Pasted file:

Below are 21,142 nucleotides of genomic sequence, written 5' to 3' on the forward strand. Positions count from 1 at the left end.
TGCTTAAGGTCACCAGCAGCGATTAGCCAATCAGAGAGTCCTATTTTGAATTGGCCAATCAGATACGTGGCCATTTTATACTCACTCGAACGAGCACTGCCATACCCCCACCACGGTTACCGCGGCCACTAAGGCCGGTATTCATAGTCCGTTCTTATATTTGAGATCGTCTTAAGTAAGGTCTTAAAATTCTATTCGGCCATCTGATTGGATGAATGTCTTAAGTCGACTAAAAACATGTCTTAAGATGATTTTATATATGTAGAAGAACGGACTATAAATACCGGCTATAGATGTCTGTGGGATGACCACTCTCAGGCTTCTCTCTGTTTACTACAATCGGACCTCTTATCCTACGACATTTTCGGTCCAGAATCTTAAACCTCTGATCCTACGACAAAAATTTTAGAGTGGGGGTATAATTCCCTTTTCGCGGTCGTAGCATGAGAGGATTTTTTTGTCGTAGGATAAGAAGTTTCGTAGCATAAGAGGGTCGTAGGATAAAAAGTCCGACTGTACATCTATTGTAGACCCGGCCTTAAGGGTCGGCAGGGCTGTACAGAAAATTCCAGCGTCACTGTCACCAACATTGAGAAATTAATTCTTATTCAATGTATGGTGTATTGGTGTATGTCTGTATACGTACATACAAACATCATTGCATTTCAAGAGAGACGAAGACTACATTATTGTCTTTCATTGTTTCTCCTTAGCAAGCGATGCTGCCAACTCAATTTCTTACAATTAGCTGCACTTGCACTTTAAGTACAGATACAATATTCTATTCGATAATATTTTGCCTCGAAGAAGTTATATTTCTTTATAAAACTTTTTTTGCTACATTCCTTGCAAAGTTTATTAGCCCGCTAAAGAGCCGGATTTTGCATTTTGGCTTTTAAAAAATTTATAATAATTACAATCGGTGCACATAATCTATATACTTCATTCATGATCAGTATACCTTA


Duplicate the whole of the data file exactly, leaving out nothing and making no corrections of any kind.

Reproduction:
Below are 21,142 nucleotides of genomic sequence, written 5' to 3' on the forward strand. Positions count from 1 at the left end.
TGCTTAAGGTCACCAGCAGCGATTAGCCAATCAGAGAGTCCTATTTTGAATTGGCCAATCAGATACGTGGCCATTTTATACTCACTCGAACGAGCACTGCCATACCCCCACCACGGTTACCGCGGCCACTAAGGCCGGTATTCATAGTCCGTTCTTATATTTGAGATCGTCTTAAGTAAGGTCTTAAAATTCTATTCGGCCATCTGATTGGATGAATGTCTTAAGTCGACTAAAAACATGTCTTAAGATGATTTTATATATGTAGAAGAACGGACTATAAATACCGGCTATAGATGTCTGTGGGATGACCACTCTCAGGCTTCTCTCTGTTTACTACAATCGGACCTCTTATCCTACGACATTTTCGGTCCAGAATCTTAAACCTCTGATCCTACGACAAAAATTTTAGAGTGGGGGTATAATTCCCTTTTCGCGGTCGTAGCATGAGAGGATTTTTTTGTCGTAGGATAAGAAGTTTCGTAGCATAAGAGGGTCGTAGGATAAAAAGTCCGACTGTACATCTATTGTAGACCCGGCCTTAAGGGTCGGCAGGGCTGTACAGAAAATTCCAGCGTCACTGTCACCAACATTGAGAAATTAATTCTTATTCAATGTATGGTGTATTGGTGTATGTCTGTATACGTACATACAAACATCATTGCATTTCAAGAGAGACGAAGACTACATTATTGTCTTTCATTGTTTCTCCTTAGCAAGCGATGCTGCCAACTCAATTTCTTACAATTAGCTGCACTTGCACTTTAAGTACAGATACAATATTCTATTCGATAATATTTTGCCTCGAAGAAGTTATATTTCTTTATAAAACTTTTTTTGCTACATTCCTTGCAAAGTTTATTAGCCCGCTAAAGAGCCGGATTTTGCATTTTGGCTTTTAAAAAATTTATAATAATTACAATCGGTGCACATAATCTATATACTTCATTCATGATCAGTATACCTTA